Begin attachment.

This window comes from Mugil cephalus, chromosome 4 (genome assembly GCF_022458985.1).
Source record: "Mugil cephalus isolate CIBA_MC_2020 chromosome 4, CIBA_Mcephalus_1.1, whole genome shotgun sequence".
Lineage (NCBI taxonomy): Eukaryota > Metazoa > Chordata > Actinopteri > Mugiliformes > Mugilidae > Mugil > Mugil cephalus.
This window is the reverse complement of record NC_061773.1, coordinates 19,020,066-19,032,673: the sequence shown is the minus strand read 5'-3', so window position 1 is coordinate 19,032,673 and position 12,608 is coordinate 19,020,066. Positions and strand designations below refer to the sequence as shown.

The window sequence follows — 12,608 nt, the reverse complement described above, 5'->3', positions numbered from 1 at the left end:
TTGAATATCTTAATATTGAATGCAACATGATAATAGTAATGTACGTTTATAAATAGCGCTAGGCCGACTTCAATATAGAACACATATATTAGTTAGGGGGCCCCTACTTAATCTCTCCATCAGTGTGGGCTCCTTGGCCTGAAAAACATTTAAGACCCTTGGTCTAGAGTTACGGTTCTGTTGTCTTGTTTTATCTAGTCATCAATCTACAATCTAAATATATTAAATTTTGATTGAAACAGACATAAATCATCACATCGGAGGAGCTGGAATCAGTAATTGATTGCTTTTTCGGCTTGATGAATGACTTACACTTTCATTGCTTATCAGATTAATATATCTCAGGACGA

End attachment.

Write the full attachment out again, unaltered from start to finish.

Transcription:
This window comes from Mugil cephalus, chromosome 4 (genome assembly GCF_022458985.1).
Source record: "Mugil cephalus isolate CIBA_MC_2020 chromosome 4, CIBA_Mcephalus_1.1, whole genome shotgun sequence".
Lineage (NCBI taxonomy): Eukaryota > Metazoa > Chordata > Actinopteri > Mugiliformes > Mugilidae > Mugil > Mugil cephalus.
This window is the reverse complement of record NC_061773.1, coordinates 19,020,066-19,032,673: the sequence shown is the minus strand read 5'-3', so window position 1 is coordinate 19,032,673 and position 12,608 is coordinate 19,020,066. Positions and strand designations below refer to the sequence as shown.

The window sequence follows — 12,608 nt, the reverse complement described above, 5'->3', positions numbered from 1 at the left end:
TTGAATATCTTAATATTGAATGCAACATGATAATAGTAATGTACGTTTATAAATAGCGCTAGGCCGACTTCAATATAGAACACATATATTAGTTAGGGGGCCCCTACTTAATCTCTCCATCAGTGTGGGCTCCTTGGCCTGAAAAACATTTAAGACCCTTGGTCTAGAGTTACGGTTCTGTTGTCTTGTTTTATCTAGTCATCAATCTACAATCTAAATATATTAAATTTTGATTGAAACAGACATAAATCATCACATCGGAGGAGCTGGAATCAGTAATTGATTGCTTTTTCGGCTTGATGAATGACTTACACTTTCATTGCTTATCAGATTAATATATCTCAGGACGA